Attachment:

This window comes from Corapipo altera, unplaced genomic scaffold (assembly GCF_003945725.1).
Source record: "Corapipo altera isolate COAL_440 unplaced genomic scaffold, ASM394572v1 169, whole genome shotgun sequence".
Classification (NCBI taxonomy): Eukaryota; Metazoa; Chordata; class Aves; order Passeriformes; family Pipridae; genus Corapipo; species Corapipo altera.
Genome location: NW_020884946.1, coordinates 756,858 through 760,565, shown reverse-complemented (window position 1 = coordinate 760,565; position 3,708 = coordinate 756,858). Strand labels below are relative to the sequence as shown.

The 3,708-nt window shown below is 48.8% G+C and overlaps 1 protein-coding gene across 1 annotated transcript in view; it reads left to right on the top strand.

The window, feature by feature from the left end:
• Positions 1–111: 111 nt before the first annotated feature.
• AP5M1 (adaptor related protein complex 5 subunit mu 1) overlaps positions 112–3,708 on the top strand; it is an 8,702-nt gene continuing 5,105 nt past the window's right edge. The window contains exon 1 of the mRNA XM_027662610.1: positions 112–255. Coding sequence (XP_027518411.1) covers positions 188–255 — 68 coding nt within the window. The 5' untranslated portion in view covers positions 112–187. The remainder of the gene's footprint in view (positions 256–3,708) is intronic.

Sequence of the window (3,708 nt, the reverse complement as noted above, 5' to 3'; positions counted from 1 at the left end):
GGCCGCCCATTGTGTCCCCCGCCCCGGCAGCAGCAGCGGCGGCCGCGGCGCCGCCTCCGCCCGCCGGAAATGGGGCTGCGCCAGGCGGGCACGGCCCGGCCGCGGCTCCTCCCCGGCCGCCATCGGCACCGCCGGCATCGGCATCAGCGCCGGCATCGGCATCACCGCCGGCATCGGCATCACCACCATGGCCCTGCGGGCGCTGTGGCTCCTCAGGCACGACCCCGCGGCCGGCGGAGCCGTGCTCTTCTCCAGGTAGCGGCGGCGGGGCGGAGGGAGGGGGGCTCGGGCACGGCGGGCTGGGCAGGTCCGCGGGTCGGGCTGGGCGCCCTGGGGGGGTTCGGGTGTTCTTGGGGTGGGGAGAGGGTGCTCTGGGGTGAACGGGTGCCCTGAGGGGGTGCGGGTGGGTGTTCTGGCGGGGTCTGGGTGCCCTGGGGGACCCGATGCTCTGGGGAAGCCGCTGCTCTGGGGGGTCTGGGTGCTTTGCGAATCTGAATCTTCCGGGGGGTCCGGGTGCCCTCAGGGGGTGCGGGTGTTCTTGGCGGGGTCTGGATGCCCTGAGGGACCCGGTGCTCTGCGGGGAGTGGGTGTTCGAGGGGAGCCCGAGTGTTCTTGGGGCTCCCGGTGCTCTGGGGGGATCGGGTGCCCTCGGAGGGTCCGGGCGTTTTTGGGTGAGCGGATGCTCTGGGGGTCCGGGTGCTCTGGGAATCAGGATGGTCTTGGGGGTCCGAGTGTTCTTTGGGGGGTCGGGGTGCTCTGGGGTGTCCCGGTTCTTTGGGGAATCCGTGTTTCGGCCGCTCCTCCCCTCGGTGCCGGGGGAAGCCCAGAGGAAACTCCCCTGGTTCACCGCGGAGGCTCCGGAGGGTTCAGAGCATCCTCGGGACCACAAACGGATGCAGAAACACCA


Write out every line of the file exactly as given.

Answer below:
This window comes from Corapipo altera, unplaced genomic scaffold (assembly GCF_003945725.1).
Source record: "Corapipo altera isolate COAL_440 unplaced genomic scaffold, ASM394572v1 169, whole genome shotgun sequence".
Classification (NCBI taxonomy): Eukaryota; Metazoa; Chordata; class Aves; order Passeriformes; family Pipridae; genus Corapipo; species Corapipo altera.
Genome location: NW_020884946.1, coordinates 756,858 through 760,565, shown reverse-complemented (window position 1 = coordinate 760,565; position 3,708 = coordinate 756,858). Strand labels below are relative to the sequence as shown.

The 3,708-nt window shown below is 48.8% G+C and overlaps 1 protein-coding gene across 1 annotated transcript in view; it reads left to right on the top strand.

The window, feature by feature from the left end:
• Positions 1–111: 111 nt before the first annotated feature.
• AP5M1 (adaptor related protein complex 5 subunit mu 1) overlaps positions 112–3,708 on the top strand; it is an 8,702-nt gene continuing 5,105 nt past the window's right edge. The window contains exon 1 of the mRNA XM_027662610.1: positions 112–255. Coding sequence (XP_027518411.1) covers positions 188–255 — 68 coding nt within the window. The 5' untranslated portion in view covers positions 112–187. The remainder of the gene's footprint in view (positions 256–3,708) is intronic.

Sequence of the window (3,708 nt, the reverse complement as noted above, 5' to 3'; positions counted from 1 at the left end):
GGCCGCCCATTGTGTCCCCCGCCCCGGCAGCAGCAGCGGCGGCCGCGGCGCCGCCTCCGCCCGCCGGAAATGGGGCTGCGCCAGGCGGGCACGGCCCGGCCGCGGCTCCTCCCCGGCCGCCATCGGCACCGCCGGCATCGGCATCAGCGCCGGCATCGGCATCACCGCCGGCATCGGCATCACCACCATGGCCCTGCGGGCGCTGTGGCTCCTCAGGCACGACCCCGCGGCCGGCGGAGCCGTGCTCTTCTCCAGGTAGCGGCGGCGGGGCGGAGGGAGGGGGGCTCGGGCACGGCGGGCTGGGCAGGTCCGCGGGTCGGGCTGGGCGCCCTGGGGGGGTTCGGGTGTTCTTGGGGTGGGGAGAGGGTGCTCTGGGGTGAACGGGTGCCCTGAGGGGGTGCGGGTGGGTGTTCTGGCGGGGTCTGGGTGCCCTGGGGGACCCGATGCTCTGGGGAAGCCGCTGCTCTGGGGGGTCTGGGTGCTTTGCGAATCTGAATCTTCCGGGGGGTCCGGGTGCCCTCAGGGGGTGCGGGTGTTCTTGGCGGGGTCTGGATGCCCTGAGGGACCCGGTGCTCTGCGGGGAGTGGGTGTTCGAGGGGAGCCCGAGTGTTCTTGGGGCTCCCGGTGCTCTGGGGGGATCGGGTGCCCTCGGAGGGTCCGGGCGTTTTTGGGTGAGCGGATGCTCTGGGGGTCCGGGTGCTCTGGGAATCAGGATGGTCTTGGGGGTCCGAGTGTTCTTTGGGGGGTCGGGGTGCTCTGGGGTGTCCCGGTTCTTTGGGGAATCCGTGTTTCGGCCGCTCCTCCCCTCGGTGCCGGGGGAAGCCCAGAGGAAACTCCCCTGGTTCACCGCGGAGGCTCCGGAGGGTTCAGAGCATCCTCGGGACCACAAACGGATGCAGAAACACCA